There are mere weeks left to maneuver to keep as much of your money as possible without overpaying taxes for 2012.
But since you don't know whether Congress will save you from a tax increase or let your taxes go up on Jan. 1, any move you make between now and the end of this year may turn out to be less than optimal later.
The reason, of course, is the fiscal cliff and the potential for raising the average middle-class household's taxes $2,200 next year or more if Congress doesn't step up by Dec. 31 to block the proposals.
Even a married couple with income of $17,400 or less might no longer be in the 10 percent tax bracket, which would disappear Jan. 1, and might be bumped up to 15 percent.
Likewise, if you have been in the 10 percent or 15 percent bracket and paying nothing for capital gains on the stocks, bonds, real estate or other investments that provide your retirement income, you might start paying 15 percent. The highest earners might pay 23.8 percent.
Relief on college tuition could be ratcheted down. The $1,000-per-child tax credit could drop to $500, and help for day-care expenses could be cut.
Lowest-income taxpayers could face a 15 percent rate on dividends; those at the highest income could face 43.4 percent. That would include a new 3.8 percent Medicare surtax on investments for high-income people.
In all, there could be about 70 tax-related changes if Congress doesn't stop them - though , as taxpayers start seeing the impact on their paychecks, they might call for relief and politicians might make some retroactive changes.
"Normally, you'd be postponing income and accelerating deductions into 2012," said Mark Luscombe, a tax analyst with accounting-services firm CCH. But since next year's taxes now look like they could be higher than this year's, tax advisers are telling many people (especially wealthier ones) to take the income in 2012, when taxes might be lower. Then, in 2013, try to take as many deductions as possible to whittle down the tax bill.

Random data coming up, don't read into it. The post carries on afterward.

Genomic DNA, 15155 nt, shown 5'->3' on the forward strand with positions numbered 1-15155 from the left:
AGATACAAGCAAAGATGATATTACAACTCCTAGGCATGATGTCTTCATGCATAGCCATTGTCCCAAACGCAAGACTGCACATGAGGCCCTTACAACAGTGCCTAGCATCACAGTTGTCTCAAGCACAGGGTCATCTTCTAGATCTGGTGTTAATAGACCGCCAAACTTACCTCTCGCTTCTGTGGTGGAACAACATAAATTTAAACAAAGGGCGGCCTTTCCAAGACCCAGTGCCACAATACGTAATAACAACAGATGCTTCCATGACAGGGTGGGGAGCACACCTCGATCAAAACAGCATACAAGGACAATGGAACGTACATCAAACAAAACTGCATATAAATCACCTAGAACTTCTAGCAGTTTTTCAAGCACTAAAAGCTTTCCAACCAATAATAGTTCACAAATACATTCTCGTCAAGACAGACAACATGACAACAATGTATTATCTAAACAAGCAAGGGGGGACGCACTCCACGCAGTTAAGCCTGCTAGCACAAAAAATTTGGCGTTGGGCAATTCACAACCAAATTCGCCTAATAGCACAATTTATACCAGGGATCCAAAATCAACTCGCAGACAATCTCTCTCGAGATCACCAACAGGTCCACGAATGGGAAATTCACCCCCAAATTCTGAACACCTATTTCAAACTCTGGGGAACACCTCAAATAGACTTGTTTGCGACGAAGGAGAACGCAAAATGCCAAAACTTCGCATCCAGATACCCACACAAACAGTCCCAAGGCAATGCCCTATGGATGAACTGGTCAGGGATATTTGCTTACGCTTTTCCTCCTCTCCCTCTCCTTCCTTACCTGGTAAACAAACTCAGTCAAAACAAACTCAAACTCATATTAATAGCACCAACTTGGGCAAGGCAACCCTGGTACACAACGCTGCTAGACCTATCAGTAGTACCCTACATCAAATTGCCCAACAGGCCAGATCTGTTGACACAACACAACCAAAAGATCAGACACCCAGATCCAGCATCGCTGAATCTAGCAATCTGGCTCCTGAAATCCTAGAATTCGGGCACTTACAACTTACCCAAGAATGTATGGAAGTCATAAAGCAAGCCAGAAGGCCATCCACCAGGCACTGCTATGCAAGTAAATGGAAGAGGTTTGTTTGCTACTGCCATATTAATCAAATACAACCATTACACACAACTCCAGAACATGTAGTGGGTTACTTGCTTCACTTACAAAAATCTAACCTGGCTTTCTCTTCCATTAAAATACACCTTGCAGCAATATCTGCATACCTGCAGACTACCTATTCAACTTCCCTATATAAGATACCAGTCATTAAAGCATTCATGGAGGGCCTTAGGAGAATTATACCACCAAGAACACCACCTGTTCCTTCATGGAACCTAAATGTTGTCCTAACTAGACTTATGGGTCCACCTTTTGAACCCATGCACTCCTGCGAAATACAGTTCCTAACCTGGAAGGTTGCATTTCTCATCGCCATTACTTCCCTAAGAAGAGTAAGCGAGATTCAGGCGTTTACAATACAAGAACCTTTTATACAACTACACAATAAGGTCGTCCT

Of course, that plan could go awry, too, if Congress gets into "loophole-closing."
Under some proposals, you could lose some or all of your mortgage deduction, deductions for charitable contributions, and even the deduction for contributions to your 401(k). At this point, it's all talk, and the loophole cutting seems more likely to hit singles earning more than $200,000 and couples earning more than $250,000.
Take capital gains now, advisers suggest, if it makes sense based on the investment, rather than taking the gain next year, when it could be more costly at tax time.
Financial planner Francine Duke has had clients sell some dividend-paying stocks that they've owned for more than a year in taxable accounts and buy them back instead in IRAs, whose dividends are not taxed.
Still, before selling investments and playing with deductions, Luscombe says, people should make sure they do not accidentally push themselves into the higher alternative minimum tax for 2012.
Certain deductions that can be helpful in keeping tax bills low are worthless if you are in the AMT. Among them are deductions you get for paying state income taxes, local property taxes, or mortgage interest. In a year when you are going to be in the AMT, it's best, if possible, to delay paying taxes and mortgages in December and pay them in January.